Step 1: Tools and Supplies
-A bamboo pole (7+ ft.)
-9 Wooden dowels (mine are 4 ft. long)
-A PVC coupling that can slide on the bambboo comfortably
-A Power drill
-Some strong, thin wire
-A long bolt or screw (around 4-5 inches)
-12 Eye hooks
-A screw for the umbrella top
-A washer that fits the top screw
-Sturdy cloth (at least 5 or 6 yards)
-A sewing machine with thread
-A needle for hand sewing
Step 2: Cut Your Poles
7 ft. pole, with
4 ft. spokes
Cut the top (the thick end) of the bamboo just above a joint, so you have a solid end, and cut the bottom end at a sharp angle. This will be your umbrellas main mast.
Then take 3 of your 9 dowels and cut them in half for a total of
6 4ft. spokes, and
6 2ft. spokes
Step 3: Drilling and Filling
Then, drill 12 small holes in a circle on the top of the PVC coupling, and two larger holes on the front and back of the center. This will be the umbrellas slider, so keep that long bolt with it for now.
Step 4: Slicing and Sewing
Since I had 4ft. spokes and no protractor, I did some quick math to find that the remaining side was about 3.4ft. (or 41 inches). When cutting, be sure to leave plenty of cloth for an ample seam allowance - you're going to need it.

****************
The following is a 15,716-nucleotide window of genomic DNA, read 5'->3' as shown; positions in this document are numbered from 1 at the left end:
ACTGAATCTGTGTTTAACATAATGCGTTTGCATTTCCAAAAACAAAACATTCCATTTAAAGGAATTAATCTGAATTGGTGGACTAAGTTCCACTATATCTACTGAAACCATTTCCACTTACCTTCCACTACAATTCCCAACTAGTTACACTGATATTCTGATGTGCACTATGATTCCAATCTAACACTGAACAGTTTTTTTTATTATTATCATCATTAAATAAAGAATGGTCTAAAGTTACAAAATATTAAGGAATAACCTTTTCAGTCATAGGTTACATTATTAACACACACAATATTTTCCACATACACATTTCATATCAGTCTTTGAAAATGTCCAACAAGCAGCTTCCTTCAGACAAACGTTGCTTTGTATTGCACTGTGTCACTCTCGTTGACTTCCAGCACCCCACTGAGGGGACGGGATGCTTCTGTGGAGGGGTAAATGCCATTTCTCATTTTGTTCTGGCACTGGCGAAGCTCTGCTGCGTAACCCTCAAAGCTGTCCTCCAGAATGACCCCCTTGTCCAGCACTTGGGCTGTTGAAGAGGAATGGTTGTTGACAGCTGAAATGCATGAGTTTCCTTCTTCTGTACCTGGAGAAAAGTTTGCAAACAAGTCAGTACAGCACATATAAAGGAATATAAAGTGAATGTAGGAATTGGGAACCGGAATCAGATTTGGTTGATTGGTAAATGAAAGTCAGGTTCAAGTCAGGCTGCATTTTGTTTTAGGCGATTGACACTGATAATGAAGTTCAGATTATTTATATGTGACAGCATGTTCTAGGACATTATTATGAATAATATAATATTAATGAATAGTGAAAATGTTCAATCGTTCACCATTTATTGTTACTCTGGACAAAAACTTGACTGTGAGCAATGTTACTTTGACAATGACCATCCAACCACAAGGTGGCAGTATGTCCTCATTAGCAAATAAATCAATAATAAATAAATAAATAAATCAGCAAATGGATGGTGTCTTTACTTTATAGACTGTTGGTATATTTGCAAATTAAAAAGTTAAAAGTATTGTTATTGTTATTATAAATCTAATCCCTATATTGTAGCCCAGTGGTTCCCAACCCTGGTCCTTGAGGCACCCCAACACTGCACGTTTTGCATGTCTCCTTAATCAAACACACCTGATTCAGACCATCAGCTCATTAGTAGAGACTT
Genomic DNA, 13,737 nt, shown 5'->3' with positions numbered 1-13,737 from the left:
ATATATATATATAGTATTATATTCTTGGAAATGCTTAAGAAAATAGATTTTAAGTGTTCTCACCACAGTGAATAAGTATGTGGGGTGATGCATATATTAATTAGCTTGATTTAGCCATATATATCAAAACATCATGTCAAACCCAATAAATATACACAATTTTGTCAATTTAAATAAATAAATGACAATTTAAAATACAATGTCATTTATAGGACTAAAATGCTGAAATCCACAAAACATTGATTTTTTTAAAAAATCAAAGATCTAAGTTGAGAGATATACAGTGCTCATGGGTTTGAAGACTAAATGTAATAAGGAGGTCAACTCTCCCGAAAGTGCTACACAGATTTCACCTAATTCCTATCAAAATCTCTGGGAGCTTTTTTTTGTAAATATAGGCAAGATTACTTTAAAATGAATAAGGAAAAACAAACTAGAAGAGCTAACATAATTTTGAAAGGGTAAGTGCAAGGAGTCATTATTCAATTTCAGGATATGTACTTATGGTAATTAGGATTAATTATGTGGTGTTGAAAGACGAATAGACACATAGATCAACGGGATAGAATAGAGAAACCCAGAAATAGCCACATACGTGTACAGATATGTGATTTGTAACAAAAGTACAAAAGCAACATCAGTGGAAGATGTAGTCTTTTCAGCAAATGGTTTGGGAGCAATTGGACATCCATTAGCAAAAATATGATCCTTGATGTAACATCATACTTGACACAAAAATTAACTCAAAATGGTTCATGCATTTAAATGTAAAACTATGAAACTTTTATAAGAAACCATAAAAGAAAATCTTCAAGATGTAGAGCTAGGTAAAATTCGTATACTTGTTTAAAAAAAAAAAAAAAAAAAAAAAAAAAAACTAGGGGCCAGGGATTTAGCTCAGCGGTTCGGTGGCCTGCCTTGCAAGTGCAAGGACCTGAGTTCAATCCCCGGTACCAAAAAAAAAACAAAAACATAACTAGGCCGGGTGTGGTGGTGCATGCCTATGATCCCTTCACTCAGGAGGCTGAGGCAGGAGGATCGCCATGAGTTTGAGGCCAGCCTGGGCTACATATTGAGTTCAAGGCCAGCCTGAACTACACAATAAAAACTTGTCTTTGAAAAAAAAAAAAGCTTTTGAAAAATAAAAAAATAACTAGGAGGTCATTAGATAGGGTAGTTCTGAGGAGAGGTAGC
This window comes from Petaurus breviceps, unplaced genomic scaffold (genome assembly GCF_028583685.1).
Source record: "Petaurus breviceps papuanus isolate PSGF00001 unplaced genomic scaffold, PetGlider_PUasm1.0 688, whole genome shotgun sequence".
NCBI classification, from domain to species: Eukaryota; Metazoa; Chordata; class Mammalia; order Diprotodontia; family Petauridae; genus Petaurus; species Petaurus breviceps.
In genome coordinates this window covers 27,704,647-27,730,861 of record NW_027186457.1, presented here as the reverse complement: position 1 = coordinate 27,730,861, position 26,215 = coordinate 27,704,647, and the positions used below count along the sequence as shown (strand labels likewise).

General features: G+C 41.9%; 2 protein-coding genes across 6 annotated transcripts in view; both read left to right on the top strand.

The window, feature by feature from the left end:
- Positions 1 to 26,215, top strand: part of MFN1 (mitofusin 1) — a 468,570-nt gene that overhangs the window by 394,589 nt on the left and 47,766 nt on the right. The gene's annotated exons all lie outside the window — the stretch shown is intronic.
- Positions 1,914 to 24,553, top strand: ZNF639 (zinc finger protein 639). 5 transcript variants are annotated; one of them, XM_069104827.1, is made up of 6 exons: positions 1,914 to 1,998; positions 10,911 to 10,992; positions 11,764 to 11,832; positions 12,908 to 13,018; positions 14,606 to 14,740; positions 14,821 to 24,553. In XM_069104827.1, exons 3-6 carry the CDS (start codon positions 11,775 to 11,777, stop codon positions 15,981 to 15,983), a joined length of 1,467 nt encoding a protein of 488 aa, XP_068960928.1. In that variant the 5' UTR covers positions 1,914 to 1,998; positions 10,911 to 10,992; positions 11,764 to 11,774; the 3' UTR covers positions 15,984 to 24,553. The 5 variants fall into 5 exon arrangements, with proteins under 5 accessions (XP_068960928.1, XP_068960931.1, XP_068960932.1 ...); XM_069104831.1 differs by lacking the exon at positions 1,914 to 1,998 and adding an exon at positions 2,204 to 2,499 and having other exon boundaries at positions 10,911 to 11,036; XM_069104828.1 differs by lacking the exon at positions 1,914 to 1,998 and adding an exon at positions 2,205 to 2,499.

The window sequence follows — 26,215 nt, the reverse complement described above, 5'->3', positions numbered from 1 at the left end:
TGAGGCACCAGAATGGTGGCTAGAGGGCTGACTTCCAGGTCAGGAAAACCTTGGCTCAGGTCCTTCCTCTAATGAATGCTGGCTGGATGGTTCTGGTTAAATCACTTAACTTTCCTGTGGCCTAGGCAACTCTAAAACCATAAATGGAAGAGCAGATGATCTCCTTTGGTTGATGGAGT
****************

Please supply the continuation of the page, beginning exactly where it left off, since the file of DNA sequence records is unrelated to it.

Sew the long edges together so all the seams are on the same side, then flip the cloth over and repeat. What we're doing here is making sheaths for the umbrella spokes, without leaving the possibility for excess fraying.
A couple inches from the top, stop the sheath by turning the stitch at a 90degree angle. You want to leave enough room for the cloth to act as its own hinge. There should be a hole in the top-center of the umbrella, but if there isn't, don't worry- you'll be using a screw there later anyway.
Step 5: Assembling the Umbrella
At 2ft. from the top, cut or punch small holes between the spokes and the seam, just large enough for your wire to pass through. I used a leather punch, but you can use any tool of your choice. Be careful not to cut the seam open.
Step 6: Assembling and Attaching the Slider
Slide the coupling and dowels onto the main shaft of the umbrella, and connect the associated free ends of the dowels to the fabric holes on the main spokes by twisting them in loops of wire. You may want someone to help you by holding the umbrella open, but it's possible (though stuffier) to do it alone.
Once all the dowels are firmly connected, your umbrella should be operational! Just a few more steps to go.
Step 7: Finishing (drill) Touches
Trim the outside edge of the umbrella if needed, and sew the spoke sheathes closed. We don't want those little guys falling out!
You can add a border if you want another color or cleaner appearance, but I left it like it is for a more tropical, rugged look.